|either of the two bones forming part of the roof and sides of the skull|
parietal bone n.
Either of two irregularly quadrilateral bones between the frontal and occipital bones that together form the sides and top of the skull.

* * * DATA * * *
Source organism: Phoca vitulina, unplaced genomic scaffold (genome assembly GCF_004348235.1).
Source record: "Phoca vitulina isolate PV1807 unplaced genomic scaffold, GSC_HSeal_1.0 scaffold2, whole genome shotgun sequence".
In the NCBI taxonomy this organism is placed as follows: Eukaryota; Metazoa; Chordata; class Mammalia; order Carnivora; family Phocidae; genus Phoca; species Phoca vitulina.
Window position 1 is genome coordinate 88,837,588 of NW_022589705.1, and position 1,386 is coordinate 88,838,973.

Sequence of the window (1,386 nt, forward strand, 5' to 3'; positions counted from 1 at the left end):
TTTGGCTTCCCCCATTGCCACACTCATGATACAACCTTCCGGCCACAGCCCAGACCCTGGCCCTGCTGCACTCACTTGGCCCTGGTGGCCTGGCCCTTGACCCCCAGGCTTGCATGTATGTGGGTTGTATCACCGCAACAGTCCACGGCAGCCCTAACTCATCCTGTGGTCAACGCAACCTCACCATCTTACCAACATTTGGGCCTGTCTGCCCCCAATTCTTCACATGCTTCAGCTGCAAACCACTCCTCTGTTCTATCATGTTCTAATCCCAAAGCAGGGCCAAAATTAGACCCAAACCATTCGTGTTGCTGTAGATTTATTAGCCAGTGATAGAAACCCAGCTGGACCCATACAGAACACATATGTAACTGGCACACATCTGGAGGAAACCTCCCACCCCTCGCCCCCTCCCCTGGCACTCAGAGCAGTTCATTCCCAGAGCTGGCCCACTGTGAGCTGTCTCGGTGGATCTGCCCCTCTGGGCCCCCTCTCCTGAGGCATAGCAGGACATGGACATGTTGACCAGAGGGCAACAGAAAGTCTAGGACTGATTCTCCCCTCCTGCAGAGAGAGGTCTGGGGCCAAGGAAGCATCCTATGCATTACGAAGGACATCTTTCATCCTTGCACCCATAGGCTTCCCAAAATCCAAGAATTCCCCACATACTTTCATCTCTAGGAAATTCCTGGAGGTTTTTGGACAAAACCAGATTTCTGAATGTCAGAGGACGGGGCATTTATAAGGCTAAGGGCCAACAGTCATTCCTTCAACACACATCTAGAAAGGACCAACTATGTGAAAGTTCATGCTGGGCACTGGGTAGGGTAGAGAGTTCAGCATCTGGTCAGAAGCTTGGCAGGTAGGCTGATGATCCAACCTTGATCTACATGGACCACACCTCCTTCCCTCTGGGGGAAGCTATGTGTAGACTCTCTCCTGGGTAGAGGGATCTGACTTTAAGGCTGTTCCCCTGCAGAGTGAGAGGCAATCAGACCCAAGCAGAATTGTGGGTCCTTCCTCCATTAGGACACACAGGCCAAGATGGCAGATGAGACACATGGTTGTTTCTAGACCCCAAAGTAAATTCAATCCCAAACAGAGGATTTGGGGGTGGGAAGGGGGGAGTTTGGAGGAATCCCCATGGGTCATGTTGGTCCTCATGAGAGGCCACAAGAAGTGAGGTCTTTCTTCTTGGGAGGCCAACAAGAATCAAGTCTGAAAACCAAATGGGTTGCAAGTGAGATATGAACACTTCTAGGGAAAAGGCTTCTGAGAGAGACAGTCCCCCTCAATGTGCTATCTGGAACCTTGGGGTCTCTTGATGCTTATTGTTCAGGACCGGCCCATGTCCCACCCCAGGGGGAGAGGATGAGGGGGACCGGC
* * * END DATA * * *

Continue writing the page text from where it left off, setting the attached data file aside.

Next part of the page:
cranial bone forming part of the side and top of the head. In front each parietal bone adjoins the frontal bone; in back, the occipital bone; and below, the temporal and sphenoid bones. The parietal bones are marked internally by meningeal blood vessels and externally by the temporal muscles. They meet at the top of the head (sagittal suture) and form a roof for the cranium. The parietal bone forms in membrane (i.e., without a cartilaginous precursor); the sagittal suture closes between ages 22 and 31. In primates that have large jaws and well-developed chewing muscles (e.g., gorillas and baboons), the parietal bones may be continued upward at the midline to form a sagittal crest. Among early hominids, Paranthropus (also called Australopithecus robustus) sometimes exhibited a sagittal crest.
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